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New UCL Press Titles for October

Posted on October 14, 2019 by Alison Fox

October sees the publication of 4 titles, all of which are available to download open access from our website.

Outrage

The Rise of Religious Offence in Contemporary South Asia

Edited by Paul Rollier, Kathinka Frøystad, and Arild Engelsen Ruud

Whether spurred by religious images or academic history books, hardly a day goes by in South Asia without an incident or court case occurring as a result of hurt religious feelings. The sharp rise in blasphemy accusations over the past few decades calls for an investigation into why offence politics has become so pronounced, and why it is observable across religious and political differences. This book does just that. Bringing together researchers in Anthropology, Religious Studies, Languages, South Asia Studies and History, each chapter focuses on a recent case or context of alleged blasphemy or desecration in India, Pakistan, Bangladesh and Myanmar.

Find out more and download it for free here.

The Contemporary Medieval in Practice

Clare A. Lees and Gillian R. Overing

Contemporary arts, both practice and methods, offer medieval scholars innovative ways to examine, explore, and reframe the past. This book ‘does’ Medieval Studies differently by bringing it into relation with the field of contemporary arts and by making ‘practice’, in the sense used by contemporary arts and by creative-critical writing, central to it. Intersecting with a number of urgent critical discourses and cultural practices, such as the study of the environment and the ethics of understanding bodies, identities, and histories, this short, accessible book offers medievalists a distinctive voice in multi-disciplinary, trans-chronological, collaborative conversations about the Humanities.

Find out more and download it for free here.
 

Georges Perec’s Geographies

Material, Performative and Textual Spaces

Edited by Charles Forsdick, Andrew Leak, and Richard Phillips

Georges Perec, novelist, filmmaker and essayist, was one of the most inventive and original writers of the twentieth century. Georges Perec’s Geographies is the first book to offer a rounded picture of Perec’s geographical interests. Divided into two parts, Part I, Perec’s Geographies, explores the geographies within his work in film, literature and radio, from descriptions of streets to the spaces of his texts, while Part II, Perecquian Geographies, explores geographies in a range of material and metaphorical forms, including photographic essays, soundscapes, theatre, dance and writing, created by those directly inspired by Perec.

Find out more and download it for free here.


Socialism, Capitalism and Alternatives

Area Studies and Global Theories

Edited by Peter J. S. Duncan and Elisabeth Schimpfössl

Through analysis of post-socialist Russia and Central and Eastern Europe, as well as of the United Kingdom, China and the United States, Socialism, Capitalism and Alternatives confronts the difficulty we face in articulating alternatives to capitalism, socialism and threatening populist regimes. Beginning with accounts of the impact of capitalism on countries left behind by the planned economies, the volume moves on to consider how China has become a beacon of dynamic economic growth, aggressively expanding its global influence. The final section of the volume poses alternatives to the ideological dominance of neoliberalism in the West.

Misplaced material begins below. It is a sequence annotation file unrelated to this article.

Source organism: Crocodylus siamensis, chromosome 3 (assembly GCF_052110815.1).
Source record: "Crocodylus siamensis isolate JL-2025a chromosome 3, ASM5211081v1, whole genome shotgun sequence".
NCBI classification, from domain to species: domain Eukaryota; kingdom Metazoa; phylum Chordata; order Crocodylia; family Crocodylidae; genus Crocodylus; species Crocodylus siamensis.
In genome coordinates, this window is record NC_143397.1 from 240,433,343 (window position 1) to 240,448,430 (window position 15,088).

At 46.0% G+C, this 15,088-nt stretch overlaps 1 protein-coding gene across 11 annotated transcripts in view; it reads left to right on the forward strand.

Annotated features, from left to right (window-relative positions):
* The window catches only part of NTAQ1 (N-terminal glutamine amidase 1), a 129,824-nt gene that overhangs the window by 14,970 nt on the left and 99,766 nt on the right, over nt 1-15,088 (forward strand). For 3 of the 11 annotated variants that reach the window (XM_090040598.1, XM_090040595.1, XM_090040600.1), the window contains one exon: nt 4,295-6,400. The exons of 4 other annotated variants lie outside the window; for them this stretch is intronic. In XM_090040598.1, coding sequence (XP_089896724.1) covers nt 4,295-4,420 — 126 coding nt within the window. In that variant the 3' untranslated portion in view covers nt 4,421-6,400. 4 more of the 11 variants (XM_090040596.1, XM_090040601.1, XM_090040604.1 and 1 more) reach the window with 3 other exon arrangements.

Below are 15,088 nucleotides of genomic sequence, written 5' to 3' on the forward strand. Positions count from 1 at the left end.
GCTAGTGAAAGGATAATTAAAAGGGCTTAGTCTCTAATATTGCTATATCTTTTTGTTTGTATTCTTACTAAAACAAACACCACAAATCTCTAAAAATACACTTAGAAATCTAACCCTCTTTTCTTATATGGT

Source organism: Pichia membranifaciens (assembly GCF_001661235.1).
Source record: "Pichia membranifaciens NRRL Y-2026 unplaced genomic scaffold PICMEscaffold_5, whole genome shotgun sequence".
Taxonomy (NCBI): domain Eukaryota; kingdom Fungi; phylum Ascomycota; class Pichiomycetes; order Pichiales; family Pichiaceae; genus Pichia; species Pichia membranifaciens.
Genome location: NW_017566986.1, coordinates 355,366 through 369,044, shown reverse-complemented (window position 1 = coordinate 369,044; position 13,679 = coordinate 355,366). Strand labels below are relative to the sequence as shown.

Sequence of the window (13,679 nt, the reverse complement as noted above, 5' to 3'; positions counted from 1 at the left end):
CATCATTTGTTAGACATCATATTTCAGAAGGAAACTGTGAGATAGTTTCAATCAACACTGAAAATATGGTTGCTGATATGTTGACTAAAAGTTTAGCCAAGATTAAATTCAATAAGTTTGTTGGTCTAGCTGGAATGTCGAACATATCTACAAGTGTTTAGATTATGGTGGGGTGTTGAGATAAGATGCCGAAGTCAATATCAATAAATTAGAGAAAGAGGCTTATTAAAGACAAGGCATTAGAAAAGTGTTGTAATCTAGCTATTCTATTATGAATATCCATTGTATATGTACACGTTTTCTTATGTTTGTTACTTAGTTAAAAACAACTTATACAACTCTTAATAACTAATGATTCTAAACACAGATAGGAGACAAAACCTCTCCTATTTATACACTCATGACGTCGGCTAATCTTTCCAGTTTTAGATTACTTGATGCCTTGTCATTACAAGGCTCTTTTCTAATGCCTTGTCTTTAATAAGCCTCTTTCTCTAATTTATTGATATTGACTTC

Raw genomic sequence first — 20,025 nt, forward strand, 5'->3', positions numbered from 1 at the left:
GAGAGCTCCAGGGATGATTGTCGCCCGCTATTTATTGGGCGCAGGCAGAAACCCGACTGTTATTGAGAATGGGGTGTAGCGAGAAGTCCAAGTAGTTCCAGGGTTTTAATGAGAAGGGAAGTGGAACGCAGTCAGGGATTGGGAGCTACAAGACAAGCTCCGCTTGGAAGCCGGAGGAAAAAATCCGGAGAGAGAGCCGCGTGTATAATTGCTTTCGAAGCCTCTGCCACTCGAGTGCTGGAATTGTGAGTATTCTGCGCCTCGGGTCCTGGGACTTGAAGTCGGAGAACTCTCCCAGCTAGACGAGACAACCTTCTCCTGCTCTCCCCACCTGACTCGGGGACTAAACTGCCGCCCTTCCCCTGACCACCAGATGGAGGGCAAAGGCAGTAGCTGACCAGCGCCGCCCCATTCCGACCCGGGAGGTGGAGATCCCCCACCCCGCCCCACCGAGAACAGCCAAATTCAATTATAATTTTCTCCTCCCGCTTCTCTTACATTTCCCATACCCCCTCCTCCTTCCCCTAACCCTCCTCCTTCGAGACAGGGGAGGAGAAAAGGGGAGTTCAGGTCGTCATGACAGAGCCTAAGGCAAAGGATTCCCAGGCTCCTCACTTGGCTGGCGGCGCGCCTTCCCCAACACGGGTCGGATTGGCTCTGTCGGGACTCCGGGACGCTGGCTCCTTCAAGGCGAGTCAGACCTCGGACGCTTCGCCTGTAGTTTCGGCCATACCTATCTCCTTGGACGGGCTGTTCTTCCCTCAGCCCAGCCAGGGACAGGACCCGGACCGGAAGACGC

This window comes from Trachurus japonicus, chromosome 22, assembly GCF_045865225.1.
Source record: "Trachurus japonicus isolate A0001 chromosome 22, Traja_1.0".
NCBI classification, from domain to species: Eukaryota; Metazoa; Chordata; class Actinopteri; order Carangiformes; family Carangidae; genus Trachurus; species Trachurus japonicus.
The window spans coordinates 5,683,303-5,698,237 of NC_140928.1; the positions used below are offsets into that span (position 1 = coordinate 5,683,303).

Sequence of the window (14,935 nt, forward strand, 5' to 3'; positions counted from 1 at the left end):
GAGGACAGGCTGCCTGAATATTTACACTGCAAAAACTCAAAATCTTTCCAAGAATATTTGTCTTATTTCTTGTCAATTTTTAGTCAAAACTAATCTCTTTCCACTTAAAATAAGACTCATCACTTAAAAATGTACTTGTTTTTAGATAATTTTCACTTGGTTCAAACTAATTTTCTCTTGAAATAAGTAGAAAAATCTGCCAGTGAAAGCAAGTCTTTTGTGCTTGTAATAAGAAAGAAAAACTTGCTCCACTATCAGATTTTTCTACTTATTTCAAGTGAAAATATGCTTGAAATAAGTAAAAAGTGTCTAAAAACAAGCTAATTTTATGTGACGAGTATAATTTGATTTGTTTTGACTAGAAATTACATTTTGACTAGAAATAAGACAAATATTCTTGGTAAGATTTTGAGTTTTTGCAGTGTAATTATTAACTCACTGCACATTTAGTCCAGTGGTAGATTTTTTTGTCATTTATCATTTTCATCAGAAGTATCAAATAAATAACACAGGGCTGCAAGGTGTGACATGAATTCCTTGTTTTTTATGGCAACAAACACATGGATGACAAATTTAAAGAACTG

Find out more and download it for free here.

 

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UCL Press… New Summer titles…

Posted on September 20, 2019 by UCL Press

An overview of some of our new Summer highlights.

Worlds in Miniature

Contemplating Miniaturisation in Global Material Culture

Edited by Jack Davy and Charlotte Dixon

Miniaturisation is the creation of small objects that resemble larger ones, usually, but not always, for purposes different to those of the larger original object. Worlds in Miniature brings together researchers working across various regions, time periods and disciplines to explore the subject of miniaturisation as a material culture technique. It offers original contribution to the field of miniaturisation through its broad geographical scope, interdisciplinary approach, and deep understanding of miniatures and their diverse contexts.

For more information and to download for free.

Published July 8th

Happiness and Utility

Essays Presented to Frederick Rosen

Edited by Georgios Varouxakis and Mark Philp

Happiness and Utility brings together experts on utilitarianism to explore the concept of happiness within the utilitarian tradition, situating it in earlier eighteenth-century thinkers and working through some of its developments at the end of the nineteenth and beginning of the twentieth centuries. Drawing on a range of philosophical and historical approaches to the study of the central idea of utilitarianism, the chapters provide a rich set of insights into a founding component of ethics and modern political and economic thought, as well as political and economic practice.

For more information and to download for free.

Published July 29th


The Wild East

Criminal Political Economies in South Asia

Edited by Barbara Harriss-White and Lucia Michelutti

The Wild East bridges political economy and anthropology to examine a variety of il/legal economic sectors and businesses. The 11 case studies, based across India, Pakistan and Bangladesh, explore how state regulative law is often ignored and/or selectively manipulated. The emerging collective narrative shows the workings of regulated criminal economic systems where criminal formations, politicians, police, judges and bureaucrats are deeply intertwined.

For more information and to download for free.

Published September 23rd


UCL Press is the UK’s first fully open access publishing house, follow us on Twitter for more information on our titles as they publish, @UCLPress .

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Call for Papers for ‘Paper Trails’ a new open access publication with UCL Press

Posted on August 27, 2019 by UCL Press

Often there is more than research inside the books we read. Bookmarks, train tickets, receipts, and menus tucked into pages offer clues about the life of the book itself. Yet the lives of our research material often go unmarked, lost between the gaps in disciplinary boundaries and narrow definitions. The biographies of books and documents can illuminate their contexts, as printed matter that is sold, passed down or abandoned. What happens when we consider the three moments of production, transmission, and reception together with our own research stories? Documents, like people, have births, lives, and even deaths, so what does it mean to investigate the biographies of texts, objects, and archival records? Beyond the formal roles of cataloguing and archiving, what part do researchers play in shaping the emergent archive?